Stumbling toward ecstasy

Yesterday, the British Columbia Lottery Corp. announced it had reached a $603,362 severance agreement with its former president and chief executive officer Vic Poleschuk - who was fired three days after ombudsman Kim Carter revealed a significant "lack of scrutiny for the 99 per cent of the winning (lottery) tickets and 80 per cent of the prize money paid out for wins under $10,000." But Mr. Poleschuk isn't the first senior civil servant to hit the jackpot following a scandal. In the wake of the Doug Walls affair, children and family development deputy minister Chris Haynes was sacked and received $289,000 in severance and $233,000 in accumulated vacation pay. This, after an investigation by Public Eye revealed Mr. Walls had been put in charge of Community Living British Columbia even though senior staff were aware serious allegations of fraud had been made against the former Prince George car dealer. The investigation also revealed government wrote off a $484,939 bill owed by a consulting group run by Mr. Walls, Premier Gordon Campbell's cousin-in-law.

2 Comments

Geez, it is getting to the point where you don't even need to negotiate a salary with the Government any more. All you need to do is work a few months and hope that they fire you so that you can make all of your money on the "package".

I guess what it really comes down to is the fact that NO minister of the Campbell government has to be accountable for any of the screwups that they pull. When the Deloitte and Touche audit comes down for BCLC, just watch John Les start doing the Capital Two Step to hold on to his portfolio. Unfortunately the bar was greatly lowered when it came to ministerial accountability, the day that Gordo didn't step down as premier, and the people of this province re elected a man who in his term as premier was convicted of a criminal offense. That message I believe has resounded loud and clear with the Fiberals. In BC politics, you can do just about anything and there's no price to pay for it. Van Dongen tips off a fish farm of an impending inspection, wasn't forced to resign. Campbell gets busted in the Maui Owie, given a free pass.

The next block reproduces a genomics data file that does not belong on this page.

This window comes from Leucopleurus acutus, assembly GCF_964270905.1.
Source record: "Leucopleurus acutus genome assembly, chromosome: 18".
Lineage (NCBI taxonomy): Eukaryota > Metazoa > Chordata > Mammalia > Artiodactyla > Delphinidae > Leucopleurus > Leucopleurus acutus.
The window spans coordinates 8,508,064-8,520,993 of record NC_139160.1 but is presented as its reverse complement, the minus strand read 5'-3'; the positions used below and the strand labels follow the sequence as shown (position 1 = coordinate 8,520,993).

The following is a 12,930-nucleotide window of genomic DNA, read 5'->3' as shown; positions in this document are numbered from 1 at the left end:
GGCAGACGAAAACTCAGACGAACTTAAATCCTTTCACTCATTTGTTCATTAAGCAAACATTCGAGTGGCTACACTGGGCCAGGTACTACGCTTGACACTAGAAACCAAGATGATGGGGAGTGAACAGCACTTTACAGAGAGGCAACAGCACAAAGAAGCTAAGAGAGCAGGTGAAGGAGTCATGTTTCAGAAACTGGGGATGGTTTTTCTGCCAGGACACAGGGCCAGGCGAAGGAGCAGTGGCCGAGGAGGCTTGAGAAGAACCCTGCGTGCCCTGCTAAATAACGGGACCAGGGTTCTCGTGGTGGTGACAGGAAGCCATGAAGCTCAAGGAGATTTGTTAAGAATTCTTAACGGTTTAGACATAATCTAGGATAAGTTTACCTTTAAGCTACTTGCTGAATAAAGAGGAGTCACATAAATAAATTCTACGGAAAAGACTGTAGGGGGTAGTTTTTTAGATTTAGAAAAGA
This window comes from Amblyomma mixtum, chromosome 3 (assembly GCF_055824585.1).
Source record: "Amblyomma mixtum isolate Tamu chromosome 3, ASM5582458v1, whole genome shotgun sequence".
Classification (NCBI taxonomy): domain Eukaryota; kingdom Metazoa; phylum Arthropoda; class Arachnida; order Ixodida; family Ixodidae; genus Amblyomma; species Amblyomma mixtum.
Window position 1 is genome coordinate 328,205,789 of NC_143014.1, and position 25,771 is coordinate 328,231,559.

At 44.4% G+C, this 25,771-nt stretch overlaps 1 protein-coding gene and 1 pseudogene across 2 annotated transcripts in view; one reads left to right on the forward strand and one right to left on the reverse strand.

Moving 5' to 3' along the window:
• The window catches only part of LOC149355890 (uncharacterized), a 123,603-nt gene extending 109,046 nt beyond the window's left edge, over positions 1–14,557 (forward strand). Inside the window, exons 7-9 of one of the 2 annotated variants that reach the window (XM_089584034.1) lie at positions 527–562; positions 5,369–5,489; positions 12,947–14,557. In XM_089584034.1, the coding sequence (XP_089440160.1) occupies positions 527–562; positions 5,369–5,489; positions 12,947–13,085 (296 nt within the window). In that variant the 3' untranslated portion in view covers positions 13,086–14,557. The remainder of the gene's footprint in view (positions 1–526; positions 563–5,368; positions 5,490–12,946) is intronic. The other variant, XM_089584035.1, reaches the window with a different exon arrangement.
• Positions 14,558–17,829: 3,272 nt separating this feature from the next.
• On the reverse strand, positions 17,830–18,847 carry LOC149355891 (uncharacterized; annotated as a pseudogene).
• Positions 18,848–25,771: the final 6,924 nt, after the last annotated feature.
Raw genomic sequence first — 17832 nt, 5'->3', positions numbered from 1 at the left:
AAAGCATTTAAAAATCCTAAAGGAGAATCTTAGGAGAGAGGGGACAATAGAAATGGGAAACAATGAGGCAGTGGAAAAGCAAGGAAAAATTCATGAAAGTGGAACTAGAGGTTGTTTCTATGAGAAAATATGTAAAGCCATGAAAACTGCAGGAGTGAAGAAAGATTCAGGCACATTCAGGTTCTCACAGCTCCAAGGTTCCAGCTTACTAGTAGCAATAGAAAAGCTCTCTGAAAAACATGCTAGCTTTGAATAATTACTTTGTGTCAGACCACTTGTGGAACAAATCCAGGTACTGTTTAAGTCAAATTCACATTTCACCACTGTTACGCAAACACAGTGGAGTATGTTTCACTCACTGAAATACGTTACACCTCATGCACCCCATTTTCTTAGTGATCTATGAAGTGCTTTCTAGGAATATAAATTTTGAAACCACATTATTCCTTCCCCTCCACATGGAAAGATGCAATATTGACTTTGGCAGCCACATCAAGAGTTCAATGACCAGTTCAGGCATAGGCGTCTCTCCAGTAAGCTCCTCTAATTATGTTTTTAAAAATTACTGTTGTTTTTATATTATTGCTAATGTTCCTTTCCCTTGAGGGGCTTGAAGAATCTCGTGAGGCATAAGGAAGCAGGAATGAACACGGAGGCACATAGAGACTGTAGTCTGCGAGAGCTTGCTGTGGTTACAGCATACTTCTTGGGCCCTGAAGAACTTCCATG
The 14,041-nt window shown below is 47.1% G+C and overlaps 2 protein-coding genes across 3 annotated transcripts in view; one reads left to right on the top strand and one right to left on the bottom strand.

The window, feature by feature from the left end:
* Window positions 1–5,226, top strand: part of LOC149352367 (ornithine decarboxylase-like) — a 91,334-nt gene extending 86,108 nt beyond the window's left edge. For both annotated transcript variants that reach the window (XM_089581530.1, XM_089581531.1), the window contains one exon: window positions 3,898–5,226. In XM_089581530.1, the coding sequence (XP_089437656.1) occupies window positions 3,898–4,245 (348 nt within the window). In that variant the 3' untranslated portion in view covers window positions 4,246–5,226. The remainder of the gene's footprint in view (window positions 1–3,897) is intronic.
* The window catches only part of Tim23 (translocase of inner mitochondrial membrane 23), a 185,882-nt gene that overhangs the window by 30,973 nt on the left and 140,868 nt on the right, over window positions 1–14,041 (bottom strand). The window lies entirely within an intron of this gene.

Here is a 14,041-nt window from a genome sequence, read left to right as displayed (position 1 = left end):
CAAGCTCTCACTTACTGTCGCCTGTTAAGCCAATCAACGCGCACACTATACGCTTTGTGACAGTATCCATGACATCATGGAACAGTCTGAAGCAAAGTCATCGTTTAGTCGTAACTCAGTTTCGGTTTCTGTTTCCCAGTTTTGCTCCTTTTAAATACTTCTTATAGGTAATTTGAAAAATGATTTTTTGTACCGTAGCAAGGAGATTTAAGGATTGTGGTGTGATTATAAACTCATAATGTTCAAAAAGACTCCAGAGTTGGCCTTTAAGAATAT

Stan Hagen lets the convention centre costs sour above and beyond what the fast ferries cost the province, and no consequences for doing so. Of course, this is where the fiberal supporters go back to the "bad old 90s" argument. But the funnniest thing I've heard in the last while concerning the fiberals, comes from of all things, and advertisment for Christy Clark's soon to debut show on CKNW.

In it, she states, that in opposition, when the NDP wound up with a budget surplus, the opposition members would say, "you guys couldn't manage a popsicle stand." And yet, after recording the largest DEFICITS in BC history, we are supposed to believe that Carole Taylor and Gordon Campbell are the financial wunderkind of British Columbia, because we are now in surplus territory. Tell that to the people who are waiting in line for surgeries and health care.

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